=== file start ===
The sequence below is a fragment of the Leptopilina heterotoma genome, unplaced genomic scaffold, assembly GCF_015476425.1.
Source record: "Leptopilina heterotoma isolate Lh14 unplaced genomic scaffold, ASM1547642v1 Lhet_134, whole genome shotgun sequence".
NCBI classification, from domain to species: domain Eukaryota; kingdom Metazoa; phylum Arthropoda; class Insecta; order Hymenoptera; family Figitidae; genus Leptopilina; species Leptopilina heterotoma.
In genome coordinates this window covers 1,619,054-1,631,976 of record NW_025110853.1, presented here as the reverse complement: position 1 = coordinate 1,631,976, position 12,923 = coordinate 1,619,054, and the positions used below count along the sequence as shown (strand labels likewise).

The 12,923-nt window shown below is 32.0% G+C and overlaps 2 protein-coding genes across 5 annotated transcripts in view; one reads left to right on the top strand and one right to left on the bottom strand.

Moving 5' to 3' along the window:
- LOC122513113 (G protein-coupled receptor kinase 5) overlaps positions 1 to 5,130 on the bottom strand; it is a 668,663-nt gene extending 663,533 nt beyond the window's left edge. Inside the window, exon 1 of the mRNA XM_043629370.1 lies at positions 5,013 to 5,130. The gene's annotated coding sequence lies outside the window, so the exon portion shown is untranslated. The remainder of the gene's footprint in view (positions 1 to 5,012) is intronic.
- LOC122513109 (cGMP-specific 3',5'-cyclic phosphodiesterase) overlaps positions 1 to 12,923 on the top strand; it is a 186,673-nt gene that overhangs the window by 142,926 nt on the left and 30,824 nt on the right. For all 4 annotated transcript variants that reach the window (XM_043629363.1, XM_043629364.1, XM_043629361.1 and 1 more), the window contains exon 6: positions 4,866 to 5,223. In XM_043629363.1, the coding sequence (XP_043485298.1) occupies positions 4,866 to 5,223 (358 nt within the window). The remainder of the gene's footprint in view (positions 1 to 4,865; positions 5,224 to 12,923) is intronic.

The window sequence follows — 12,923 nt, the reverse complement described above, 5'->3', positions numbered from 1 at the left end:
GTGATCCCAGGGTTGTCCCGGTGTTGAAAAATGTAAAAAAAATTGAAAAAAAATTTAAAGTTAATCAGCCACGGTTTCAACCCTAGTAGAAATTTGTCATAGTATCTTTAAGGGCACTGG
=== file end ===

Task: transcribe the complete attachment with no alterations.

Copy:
The sequence below is a fragment of the Leptopilina heterotoma genome, unplaced genomic scaffold, assembly GCF_015476425.1.
Source record: "Leptopilina heterotoma isolate Lh14 unplaced genomic scaffold, ASM1547642v1 Lhet_134, whole genome shotgun sequence".
NCBI classification, from domain to species: domain Eukaryota; kingdom Metazoa; phylum Arthropoda; class Insecta; order Hymenoptera; family Figitidae; genus Leptopilina; species Leptopilina heterotoma.
In genome coordinates this window covers 1,619,054-1,631,976 of record NW_025110853.1, presented here as the reverse complement: position 1 = coordinate 1,631,976, position 12,923 = coordinate 1,619,054, and the positions used below count along the sequence as shown (strand labels likewise).

The 12,923-nt window shown below is 32.0% G+C and overlaps 2 protein-coding genes across 5 annotated transcripts in view; one reads left to right on the top strand and one right to left on the bottom strand.

Moving 5' to 3' along the window:
- LOC122513113 (G protein-coupled receptor kinase 5) overlaps positions 1 to 5,130 on the bottom strand; it is a 668,663-nt gene extending 663,533 nt beyond the window's left edge. Inside the window, exon 1 of the mRNA XM_043629370.1 lies at positions 5,013 to 5,130. The gene's annotated coding sequence lies outside the window, so the exon portion shown is untranslated. The remainder of the gene's footprint in view (positions 1 to 5,012) is intronic.
- LOC122513109 (cGMP-specific 3',5'-cyclic phosphodiesterase) overlaps positions 1 to 12,923 on the top strand; it is a 186,673-nt gene that overhangs the window by 142,926 nt on the left and 30,824 nt on the right. For all 4 annotated transcript variants that reach the window (XM_043629363.1, XM_043629364.1, XM_043629361.1 and 1 more), the window contains exon 6: positions 4,866 to 5,223. In XM_043629363.1, the coding sequence (XP_043485298.1) occupies positions 4,866 to 5,223 (358 nt within the window). The remainder of the gene's footprint in view (positions 1 to 4,865; positions 5,224 to 12,923) is intronic.

The window sequence follows — 12,923 nt, the reverse complement described above, 5'->3', positions numbered from 1 at the left end:
GTGATCCCAGGGTTGTCCCGGTGTTGAAAAATGTAAAAAAAATTGAAAAAAAATTTAAAGTTAATCAGCCACGGTTTCAACCCTAGTAGAAATTTGTCATAGTATCTTTAAGGGCACTGG